Downsizing is the new normal in journalism, whether it means going from staff to freelance or from covering a larger market to a smaller niche.
IJNet spoke to Gregg McLachlan, author of "Big stories, Small towns: The essential journalism guide for working and thriving in smaller markets," for tips on making a small coverage area into a good career.
IJNet: Are small/medium markets good for journalists who want to pay the bills?
Gregg McLachlan: Yes, you can pay the bills working in small/medium market. You won't get rich, especially, in smaller markets but you will become rich in being versatile as a reporter...
In some instances, making less in a smaller market may actually keep more money in your wallet than working in a metropolitan area. You may make more money in a large city, but you may not be able to afford the reality of a higher cost of living, commuting, etc. For example, compare the costs of buying a home or renting an apartment in smaller markets vs. metro areas. Enough said.
IJNet: What are some of your tips on how to make any story a big story?
GL: It starts with having the right mindset. I remember a daily newspaper with the slogan, “The only newspaper on Earth dedicated to (insert town name here).” Now that’s a big responsibility. It’s also why your reporting really matters. In many smaller markets, if you aren’t telling the stories, there are few, if any, other media outlets filling the gaps.
There’s another critical step that can easily be left out in reporting in smaller markets. It’s the ‘what happens next’ and the ‘what this means’ component of a story.
Journalists in big urban centers tend do this well, probably because the competition is so fierce to capture audience share. In smaller markets, these key parts of reporting can be forgotten. It’s very difficult to stress why a story matters to your readers if you are not reporting why it matters and what it means.
Try not to follow into a trap so common in smaller markets too -- getting too comfortable and going to the same sources time and again... Yes, you may be in a smaller market, but there’s still a big community of sources out there.
It can be very effective to use national experts in local reporting. It shows the community that you are taking your local reporting to an enterprise level. And sometimes the comments made by national experts can spark new followup angles, letters to the editors, etc. In smaller markets, there tends to be a perception that many issues stay within a very small border. Don’t let that perception infect you and stop you from taking your reporting beyond just local sources...
IJNet: What are some of the challenges in "downsizing" your journalism market?
GL: There is that immediate feeling that you won’t be covering stuff that is as important. That way of thinking has to be eliminated. Reporting is never about you. It’s about your audience. We are trained professionals. It’s our job to seek out the best stories, the best angles and tell our audience. That challenge doesn’t change with the size of the market...
The other big challenge is adapting to the web. In large metro areas, media is digital savvy. Reporters are constantly using social media and posting breaking news on the web immediately, even if it’s just a tiny portion of an evolving story. As the day moves along, that story will be updated. In many smaller markets, the web and social media continue to be tools that are not being used effectively. There is still that mentality that the “newspaper comes out tomorrow, so read the whole story then.”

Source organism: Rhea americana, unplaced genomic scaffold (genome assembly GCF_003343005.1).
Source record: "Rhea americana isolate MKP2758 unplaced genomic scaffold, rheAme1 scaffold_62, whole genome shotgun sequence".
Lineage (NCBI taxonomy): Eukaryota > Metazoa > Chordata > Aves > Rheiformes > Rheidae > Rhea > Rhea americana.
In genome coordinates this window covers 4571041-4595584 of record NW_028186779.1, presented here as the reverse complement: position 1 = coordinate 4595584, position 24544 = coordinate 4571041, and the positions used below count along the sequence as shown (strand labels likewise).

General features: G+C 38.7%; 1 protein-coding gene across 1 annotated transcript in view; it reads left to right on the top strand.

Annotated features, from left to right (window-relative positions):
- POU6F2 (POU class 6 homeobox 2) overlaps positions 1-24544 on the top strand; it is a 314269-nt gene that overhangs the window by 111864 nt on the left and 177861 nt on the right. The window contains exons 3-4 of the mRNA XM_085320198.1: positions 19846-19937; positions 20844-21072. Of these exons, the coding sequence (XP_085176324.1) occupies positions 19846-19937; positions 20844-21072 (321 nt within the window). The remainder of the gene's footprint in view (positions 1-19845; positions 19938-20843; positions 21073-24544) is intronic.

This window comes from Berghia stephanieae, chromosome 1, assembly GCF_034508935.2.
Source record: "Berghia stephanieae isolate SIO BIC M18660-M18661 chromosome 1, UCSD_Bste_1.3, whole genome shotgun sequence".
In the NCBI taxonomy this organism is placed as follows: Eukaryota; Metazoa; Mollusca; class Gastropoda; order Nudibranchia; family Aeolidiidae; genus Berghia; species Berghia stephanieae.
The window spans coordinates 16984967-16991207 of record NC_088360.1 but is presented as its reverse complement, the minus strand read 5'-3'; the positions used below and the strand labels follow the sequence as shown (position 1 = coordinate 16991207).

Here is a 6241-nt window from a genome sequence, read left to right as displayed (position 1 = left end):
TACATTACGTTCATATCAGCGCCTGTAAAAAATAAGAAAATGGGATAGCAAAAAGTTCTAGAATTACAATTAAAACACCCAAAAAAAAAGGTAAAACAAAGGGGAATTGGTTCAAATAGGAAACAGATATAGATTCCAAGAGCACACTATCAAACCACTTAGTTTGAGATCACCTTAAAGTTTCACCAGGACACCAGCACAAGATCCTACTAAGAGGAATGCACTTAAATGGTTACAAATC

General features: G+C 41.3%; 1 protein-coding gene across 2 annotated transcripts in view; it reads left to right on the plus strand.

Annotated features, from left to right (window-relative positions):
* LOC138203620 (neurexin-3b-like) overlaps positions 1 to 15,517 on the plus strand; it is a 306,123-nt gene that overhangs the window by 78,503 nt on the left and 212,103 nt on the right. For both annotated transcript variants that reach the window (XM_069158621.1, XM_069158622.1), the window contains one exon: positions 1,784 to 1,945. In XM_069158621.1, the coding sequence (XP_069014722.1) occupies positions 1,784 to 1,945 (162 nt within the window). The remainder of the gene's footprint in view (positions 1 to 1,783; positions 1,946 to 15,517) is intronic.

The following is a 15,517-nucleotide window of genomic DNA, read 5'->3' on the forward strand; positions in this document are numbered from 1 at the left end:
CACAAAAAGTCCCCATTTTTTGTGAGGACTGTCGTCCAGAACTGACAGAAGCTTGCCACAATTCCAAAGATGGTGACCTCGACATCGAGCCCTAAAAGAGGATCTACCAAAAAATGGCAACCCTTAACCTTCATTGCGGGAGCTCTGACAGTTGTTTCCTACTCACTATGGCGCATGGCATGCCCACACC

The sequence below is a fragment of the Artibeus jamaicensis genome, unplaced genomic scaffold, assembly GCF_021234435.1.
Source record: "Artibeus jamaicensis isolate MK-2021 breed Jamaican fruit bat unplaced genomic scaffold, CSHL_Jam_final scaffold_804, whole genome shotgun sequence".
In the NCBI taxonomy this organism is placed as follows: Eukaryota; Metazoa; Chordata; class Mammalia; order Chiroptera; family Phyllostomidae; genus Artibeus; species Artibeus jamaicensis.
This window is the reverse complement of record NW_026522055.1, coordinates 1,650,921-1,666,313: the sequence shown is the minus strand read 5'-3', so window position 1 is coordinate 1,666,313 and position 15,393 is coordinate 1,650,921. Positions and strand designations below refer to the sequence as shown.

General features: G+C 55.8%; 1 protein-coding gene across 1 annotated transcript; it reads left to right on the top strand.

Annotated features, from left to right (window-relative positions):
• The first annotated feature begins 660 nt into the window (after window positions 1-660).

Lastly, I would say the need to use your news filter is even more critical in covering news in smaller markets. You will cover many, many events, especially. And you, personally, will likely cover the same event year after year, simply because there are not dozens of journalists on your staff. Too often journalists get lazy and make a “beautiful sunshine-filled day” the focus. When you feel that urge, you need to put your news filter on and start asking yourself, “How can I develop an angle that makes this an important read for my audience?”
IJNet: What mistakes do journalists make when getting started in small markets?
GL: Getting names wrong! For goodness sake, double check names and recheck names. This is such a common pitfall among journalists starting in these markets. Smaller communities pick up real fast on new reporters who get it wrong. People love/hate telling people about how a local reporter screwed up the spelling of their name.
The biggest, most troubling trend I've seen over many, many years are the reporters who come into a smaller market and treat it like a whistle-stop. These reporters arrive and can’t wait to leave. They don’t want to understand 'community journalism.'
They do what I call hit-and-run reporting. They burn sources that others in the newsroom rely on. They belittle the community, because they think it's too small and not worthy of their talent. And they scoff at assignments by frequently saying "that's not a story."
This kind of attitude often really offends other long-time staffers who care about the community and the work they do. Journalists should realize that the journalism world is actually very small these days, with a handful of corporations now owning most media outlets. Relationships you form during any stop in your career can influence where you go tomorrow.
At a time when traditional media is struggling for readers, the one place where journalists will still find a stronger connection to the community is in smaller markets.
McLachlan also offers freelancing tips on his website News College.